General Motors’ self-driving taxi service, Cruise, will expand to Phoenix and Austin later this year.
According to Reuters, Cruise, the autonomous taxi service, will expand to two new cities before the end of this year; Phoenix, Arizona, and Austin, Texas. Cruise’s CEO has also announced the goal of $1 billion in annual revenue by 2025. However, it remains unclear how the company will continue to expand and how it will face future challenges.
Currently, the Cruise autonomous taxi service is fairly barebones. The service is only available in San Fransico and only transports commuters through some (not all) of the dense city center. Furthermore, the company is still using a small number of Chevy Bolts equipped with numerous sensors all over the vehicle. Nonetheless, the service has been successful and has given GM a crucial testing platform for its autonomous driving tech.
The success General Motors has found in its limited release has clearly given the CEO an optimistic outlook, setting a goal of $1 billion in revenue by 2025; it remains unclear how the company will expand to attain that goal. Will the company be relegated to warm and dry southwestern cities, or will it be able to tackle Phillidelphia, New York, or Boston? Will the company offer larger vehicles, such as Chevy’s upcoming Chevy Equinox EV, Chevy Blazer EV, or Chevy Silverado EV? And even if they are willing to expand in such a way, how are they working with regulators to ensure that the system moves forward smoothly?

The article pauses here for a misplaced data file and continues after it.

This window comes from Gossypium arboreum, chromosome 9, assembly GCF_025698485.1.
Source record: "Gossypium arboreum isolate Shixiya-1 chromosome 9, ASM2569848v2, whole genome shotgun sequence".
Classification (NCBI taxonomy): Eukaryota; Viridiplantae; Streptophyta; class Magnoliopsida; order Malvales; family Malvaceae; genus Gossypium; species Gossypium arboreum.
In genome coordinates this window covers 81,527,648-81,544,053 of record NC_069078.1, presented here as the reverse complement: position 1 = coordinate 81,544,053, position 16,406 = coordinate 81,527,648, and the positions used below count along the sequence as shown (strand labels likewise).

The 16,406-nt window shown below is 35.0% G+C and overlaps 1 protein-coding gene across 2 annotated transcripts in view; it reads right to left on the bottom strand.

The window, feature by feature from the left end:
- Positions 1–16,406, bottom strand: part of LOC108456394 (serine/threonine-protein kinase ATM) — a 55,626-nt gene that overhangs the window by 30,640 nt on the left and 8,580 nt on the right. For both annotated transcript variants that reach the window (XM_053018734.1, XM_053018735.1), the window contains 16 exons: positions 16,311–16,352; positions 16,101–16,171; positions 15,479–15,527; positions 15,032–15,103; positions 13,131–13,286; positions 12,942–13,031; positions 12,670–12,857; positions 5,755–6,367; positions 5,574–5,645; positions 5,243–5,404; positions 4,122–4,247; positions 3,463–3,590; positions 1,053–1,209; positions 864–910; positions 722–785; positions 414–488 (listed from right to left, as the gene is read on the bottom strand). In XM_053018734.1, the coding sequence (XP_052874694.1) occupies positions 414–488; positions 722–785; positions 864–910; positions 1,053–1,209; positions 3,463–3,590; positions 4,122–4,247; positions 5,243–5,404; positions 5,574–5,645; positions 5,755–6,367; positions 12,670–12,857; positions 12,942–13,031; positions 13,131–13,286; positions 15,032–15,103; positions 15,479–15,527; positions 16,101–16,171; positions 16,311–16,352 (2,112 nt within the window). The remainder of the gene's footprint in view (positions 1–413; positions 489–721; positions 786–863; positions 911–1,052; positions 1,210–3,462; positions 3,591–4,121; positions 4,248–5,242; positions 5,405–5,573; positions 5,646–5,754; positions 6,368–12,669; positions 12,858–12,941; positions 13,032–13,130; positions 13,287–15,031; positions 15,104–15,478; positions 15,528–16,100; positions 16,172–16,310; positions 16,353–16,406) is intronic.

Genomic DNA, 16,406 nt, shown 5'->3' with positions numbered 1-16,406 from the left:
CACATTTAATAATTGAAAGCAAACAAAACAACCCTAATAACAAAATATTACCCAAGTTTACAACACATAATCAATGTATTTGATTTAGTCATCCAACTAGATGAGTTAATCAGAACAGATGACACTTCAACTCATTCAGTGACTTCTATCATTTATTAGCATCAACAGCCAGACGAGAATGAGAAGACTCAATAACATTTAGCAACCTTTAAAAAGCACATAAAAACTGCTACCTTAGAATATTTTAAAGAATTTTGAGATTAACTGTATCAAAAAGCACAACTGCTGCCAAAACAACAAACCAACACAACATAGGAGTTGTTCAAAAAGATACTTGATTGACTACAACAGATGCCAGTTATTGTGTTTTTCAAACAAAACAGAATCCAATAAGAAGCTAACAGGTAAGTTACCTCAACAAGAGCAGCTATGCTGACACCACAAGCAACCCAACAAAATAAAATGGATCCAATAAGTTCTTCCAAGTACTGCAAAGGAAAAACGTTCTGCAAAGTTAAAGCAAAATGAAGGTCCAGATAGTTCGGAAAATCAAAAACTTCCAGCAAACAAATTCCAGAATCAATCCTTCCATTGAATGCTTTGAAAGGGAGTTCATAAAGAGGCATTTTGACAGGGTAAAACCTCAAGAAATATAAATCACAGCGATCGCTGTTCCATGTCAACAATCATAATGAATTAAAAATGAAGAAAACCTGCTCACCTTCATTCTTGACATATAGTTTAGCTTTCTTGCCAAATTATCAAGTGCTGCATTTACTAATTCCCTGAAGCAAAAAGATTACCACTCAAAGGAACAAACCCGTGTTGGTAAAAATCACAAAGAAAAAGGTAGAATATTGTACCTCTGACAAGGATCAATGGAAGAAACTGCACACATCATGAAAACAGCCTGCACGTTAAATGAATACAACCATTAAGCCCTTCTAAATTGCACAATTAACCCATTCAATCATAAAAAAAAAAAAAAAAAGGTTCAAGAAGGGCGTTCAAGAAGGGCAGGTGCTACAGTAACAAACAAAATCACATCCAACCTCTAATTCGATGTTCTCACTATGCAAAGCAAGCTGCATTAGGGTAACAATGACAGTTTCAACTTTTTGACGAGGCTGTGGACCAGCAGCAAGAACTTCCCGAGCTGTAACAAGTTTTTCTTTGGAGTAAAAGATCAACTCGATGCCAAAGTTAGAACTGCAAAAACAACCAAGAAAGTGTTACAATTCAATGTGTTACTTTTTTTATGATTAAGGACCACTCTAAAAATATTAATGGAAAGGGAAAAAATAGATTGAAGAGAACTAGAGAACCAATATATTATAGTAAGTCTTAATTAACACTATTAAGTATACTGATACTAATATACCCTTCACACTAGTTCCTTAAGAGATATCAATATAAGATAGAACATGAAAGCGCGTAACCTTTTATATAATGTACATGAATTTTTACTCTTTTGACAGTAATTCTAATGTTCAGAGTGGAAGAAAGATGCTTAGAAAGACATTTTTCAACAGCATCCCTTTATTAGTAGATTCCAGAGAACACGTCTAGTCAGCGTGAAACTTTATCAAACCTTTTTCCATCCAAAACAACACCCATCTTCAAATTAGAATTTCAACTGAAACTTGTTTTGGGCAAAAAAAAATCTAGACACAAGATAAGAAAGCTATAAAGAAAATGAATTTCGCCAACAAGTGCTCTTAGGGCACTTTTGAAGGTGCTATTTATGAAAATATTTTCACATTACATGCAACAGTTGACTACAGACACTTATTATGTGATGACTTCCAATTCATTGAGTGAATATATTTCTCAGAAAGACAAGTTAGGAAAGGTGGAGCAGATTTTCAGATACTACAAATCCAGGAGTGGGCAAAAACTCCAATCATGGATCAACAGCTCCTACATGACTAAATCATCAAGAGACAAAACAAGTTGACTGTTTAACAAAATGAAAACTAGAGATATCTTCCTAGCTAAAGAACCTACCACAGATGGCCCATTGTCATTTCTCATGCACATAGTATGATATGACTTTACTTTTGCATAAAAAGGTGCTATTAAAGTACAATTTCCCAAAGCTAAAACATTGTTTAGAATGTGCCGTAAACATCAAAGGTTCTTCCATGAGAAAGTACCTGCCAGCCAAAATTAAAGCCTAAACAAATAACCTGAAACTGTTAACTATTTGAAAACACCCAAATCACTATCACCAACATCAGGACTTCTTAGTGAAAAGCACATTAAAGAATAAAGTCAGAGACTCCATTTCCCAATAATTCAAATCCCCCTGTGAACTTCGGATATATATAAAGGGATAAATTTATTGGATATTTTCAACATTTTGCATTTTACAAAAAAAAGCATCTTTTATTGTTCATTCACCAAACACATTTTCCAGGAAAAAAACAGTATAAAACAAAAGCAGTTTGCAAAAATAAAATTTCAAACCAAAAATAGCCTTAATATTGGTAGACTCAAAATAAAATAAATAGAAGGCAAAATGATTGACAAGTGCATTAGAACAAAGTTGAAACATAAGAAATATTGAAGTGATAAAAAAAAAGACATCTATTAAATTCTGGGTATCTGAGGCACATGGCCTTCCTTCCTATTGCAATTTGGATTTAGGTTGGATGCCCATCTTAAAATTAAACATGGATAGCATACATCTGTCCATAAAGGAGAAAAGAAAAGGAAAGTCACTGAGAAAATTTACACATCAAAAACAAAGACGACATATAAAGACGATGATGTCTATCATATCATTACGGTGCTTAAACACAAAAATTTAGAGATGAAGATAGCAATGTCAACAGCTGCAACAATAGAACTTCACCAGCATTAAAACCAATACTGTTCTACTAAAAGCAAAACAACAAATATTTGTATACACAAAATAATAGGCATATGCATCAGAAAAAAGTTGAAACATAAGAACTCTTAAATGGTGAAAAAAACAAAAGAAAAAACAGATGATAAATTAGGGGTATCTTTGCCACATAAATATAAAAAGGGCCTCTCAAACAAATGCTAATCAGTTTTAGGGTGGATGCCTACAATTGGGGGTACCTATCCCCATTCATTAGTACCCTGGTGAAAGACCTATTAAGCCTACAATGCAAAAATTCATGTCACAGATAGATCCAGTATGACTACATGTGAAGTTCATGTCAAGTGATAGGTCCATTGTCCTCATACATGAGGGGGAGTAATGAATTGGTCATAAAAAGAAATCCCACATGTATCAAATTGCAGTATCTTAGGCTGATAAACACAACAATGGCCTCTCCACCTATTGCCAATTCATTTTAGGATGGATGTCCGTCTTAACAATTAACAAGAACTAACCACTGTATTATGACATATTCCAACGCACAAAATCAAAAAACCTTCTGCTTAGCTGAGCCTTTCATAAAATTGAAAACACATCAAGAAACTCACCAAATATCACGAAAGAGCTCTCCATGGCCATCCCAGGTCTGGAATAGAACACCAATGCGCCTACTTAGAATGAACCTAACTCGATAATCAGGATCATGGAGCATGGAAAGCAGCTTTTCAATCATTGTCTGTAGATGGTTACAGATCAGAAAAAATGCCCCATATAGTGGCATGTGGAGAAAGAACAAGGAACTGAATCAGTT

General Motors may have the next Uber in their midst, but their lack of transparency on how they plan on taking on giants such as Uber and Lyft, who are investing heavily in autonomous driving, can make many skeptical of their ability to expand so quickly and successfully.
General Motors must also compete with other automakers looking to introduce their own autonomous driving tech. GM’s Super Cruise will have to compete with Tesla’s FSD, Mercedes’ autonomous driving system, their long rival Ford and their Blue Cruise technology, and many more.
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